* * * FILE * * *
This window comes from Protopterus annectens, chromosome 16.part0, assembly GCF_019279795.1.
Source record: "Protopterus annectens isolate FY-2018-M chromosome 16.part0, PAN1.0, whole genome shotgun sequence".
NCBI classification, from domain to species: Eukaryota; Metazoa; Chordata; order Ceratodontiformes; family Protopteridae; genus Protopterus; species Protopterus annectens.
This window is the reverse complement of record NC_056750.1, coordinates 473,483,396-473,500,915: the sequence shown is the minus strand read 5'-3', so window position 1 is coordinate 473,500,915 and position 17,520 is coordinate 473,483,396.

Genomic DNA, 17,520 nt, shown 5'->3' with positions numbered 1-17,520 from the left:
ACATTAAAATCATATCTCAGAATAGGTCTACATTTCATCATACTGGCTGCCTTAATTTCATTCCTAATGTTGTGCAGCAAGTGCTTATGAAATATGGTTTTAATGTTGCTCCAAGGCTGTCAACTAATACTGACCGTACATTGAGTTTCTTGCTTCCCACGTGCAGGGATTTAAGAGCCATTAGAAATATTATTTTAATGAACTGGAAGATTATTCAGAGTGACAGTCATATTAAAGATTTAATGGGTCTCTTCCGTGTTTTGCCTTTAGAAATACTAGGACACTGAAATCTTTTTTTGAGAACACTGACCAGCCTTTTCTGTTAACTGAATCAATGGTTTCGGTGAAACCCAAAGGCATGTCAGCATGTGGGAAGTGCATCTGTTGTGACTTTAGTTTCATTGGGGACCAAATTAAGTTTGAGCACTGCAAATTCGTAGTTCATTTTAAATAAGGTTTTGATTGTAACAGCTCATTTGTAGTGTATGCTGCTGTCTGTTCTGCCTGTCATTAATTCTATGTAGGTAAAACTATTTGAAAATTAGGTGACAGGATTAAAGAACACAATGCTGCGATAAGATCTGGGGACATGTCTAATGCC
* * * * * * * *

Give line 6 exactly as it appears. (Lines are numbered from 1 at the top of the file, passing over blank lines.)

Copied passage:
ACATTAAAATCATATCTCAGAATAGGTCTACATTTCATCATACTGGCTGCCTTAATTTCATTCCTAATGTTGTGCAGCAAGTGCTTATGAAATATGGTTTTAATGTTGCTCCAAGGCTGTCAACTAATACTGACCGTACATTGAGTTTCTTGCTTCCCACGTGCAGGGATTTAAGAGCCATTAGAAATATTATTTTAATGAACTGGAAGATTATTCAGAGTGACAGTCATATTAAAGATTTAATGGGTCTCTTCCGTGTTTTGCCTTTAGAAATACTAGGACACTGAAATCTTTTTTTGAGAACACTGACCAGCCTTTTCTGTTAACTGAATCAATGGTTTCGGTGAAACCCAAAGGCATGTCAGCATGTGGGAAGTGCATCTGTTGTGACTTTAGTTTCATTGGGGACCAAATTAAGTTTGAGCACTGCAAATTCGTAGTTCATTTTAAATAAGGTTTTGATTGTAACAGCTCATTTGTAGTGTATGCTGCTGTCTGTTCTGCCTGTCATTAATTCTATGTAGGTAAAACTATTTGAAAATTAGGTGACAGGATTAAAGAACACAATGCTGCGATAAGATCTGGGGACATGTCTAATGCC